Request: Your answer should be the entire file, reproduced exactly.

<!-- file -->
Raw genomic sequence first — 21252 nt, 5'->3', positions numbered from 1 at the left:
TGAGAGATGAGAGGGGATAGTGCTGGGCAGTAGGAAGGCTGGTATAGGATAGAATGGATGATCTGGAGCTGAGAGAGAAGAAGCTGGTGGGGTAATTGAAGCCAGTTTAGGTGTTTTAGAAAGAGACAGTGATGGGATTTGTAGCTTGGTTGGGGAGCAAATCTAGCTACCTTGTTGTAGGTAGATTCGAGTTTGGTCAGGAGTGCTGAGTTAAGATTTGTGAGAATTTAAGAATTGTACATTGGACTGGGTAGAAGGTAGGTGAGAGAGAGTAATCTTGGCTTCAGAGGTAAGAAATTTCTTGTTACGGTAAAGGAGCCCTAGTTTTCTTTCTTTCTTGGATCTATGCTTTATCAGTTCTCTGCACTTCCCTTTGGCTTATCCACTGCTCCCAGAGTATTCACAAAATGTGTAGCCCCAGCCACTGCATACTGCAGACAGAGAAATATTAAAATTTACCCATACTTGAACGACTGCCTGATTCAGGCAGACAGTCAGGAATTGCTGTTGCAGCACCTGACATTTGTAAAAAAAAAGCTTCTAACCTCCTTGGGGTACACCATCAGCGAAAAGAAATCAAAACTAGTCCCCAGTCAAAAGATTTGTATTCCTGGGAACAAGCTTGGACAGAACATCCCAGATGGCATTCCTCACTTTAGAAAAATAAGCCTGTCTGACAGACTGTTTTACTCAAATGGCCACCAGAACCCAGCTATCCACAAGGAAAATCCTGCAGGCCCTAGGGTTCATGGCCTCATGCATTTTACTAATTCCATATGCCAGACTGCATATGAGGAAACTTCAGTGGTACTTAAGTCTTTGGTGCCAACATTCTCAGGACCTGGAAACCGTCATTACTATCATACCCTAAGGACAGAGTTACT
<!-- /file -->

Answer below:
Raw genomic sequence first — 21252 nt, 5'->3', positions numbered from 1 at the left:
TGAGAGATGAGAGGGGATAGTGCTGGGCAGTAGGAAGGCTGGTATAGGATAGAATGGATGATCTGGAGCTGAGAGAGAAGAAGCTGGTGGGGTAATTGAAGCCAGTTTAGGTGTTTTAGAAAGAGACAGTGATGGGATTTGTAGCTTGGTTGGGGAGCAAATCTAGCTACCTTGTTGTAGGTAGATTCGAGTTTGGTCAGGAGTGCTGAGTTAAGATTTGTGAGAATTTAAGAATTGTACATTGGACTGGGTAGAAGGTAGGTGAGAGAGAGTAATCTTGGCTTCAGAGGTAAGAAATTTCTTGTTACGGTAAAGGAGCCCTAGTTTTCTTTCTTTCTTGGATCTATGCTTTATCAGTTCTCTGCACTTCCCTTTGGCTTATCCACTGCTCCCAGAGTATTCACAAAATGTGTAGCCCCAGCCACTGCATACTGCAGACAGAGAAATATTAAAATTTACCCATACTTGAACGACTGCCTGATTCAGGCAGACAGTCAGGAATTGCTGTTGCAGCACCTGACATTTGTAAAAAAAAAGCTTCTAACCTCCTTGGGGTACACCATCAGCGAAAAGAAATCAAAACTAGTCCCCAGTCAAAAGATTTGTATTCCTGGGAACAAGCTTGGACAGAACATCCCAGATGGCATTCCTCACTTTAGAAAAATAAGCCTGTCTGACAGACTGTTTTACTCAAATGGCCACCAGAACCCAGCTATCCACAAGGAAAATCCTGCAGGCCCTAGGGTTCATGGCCTCATGCATTTTACTAATTCCATATGCCAGACTGCATATGAGGAAACTTCAGTGGTACTTAAGTCTTTGGTGCCAACATTCTCAGGACCTGGAAACCGTCATTACTATCATACCCTAAGGACAGAGTTACT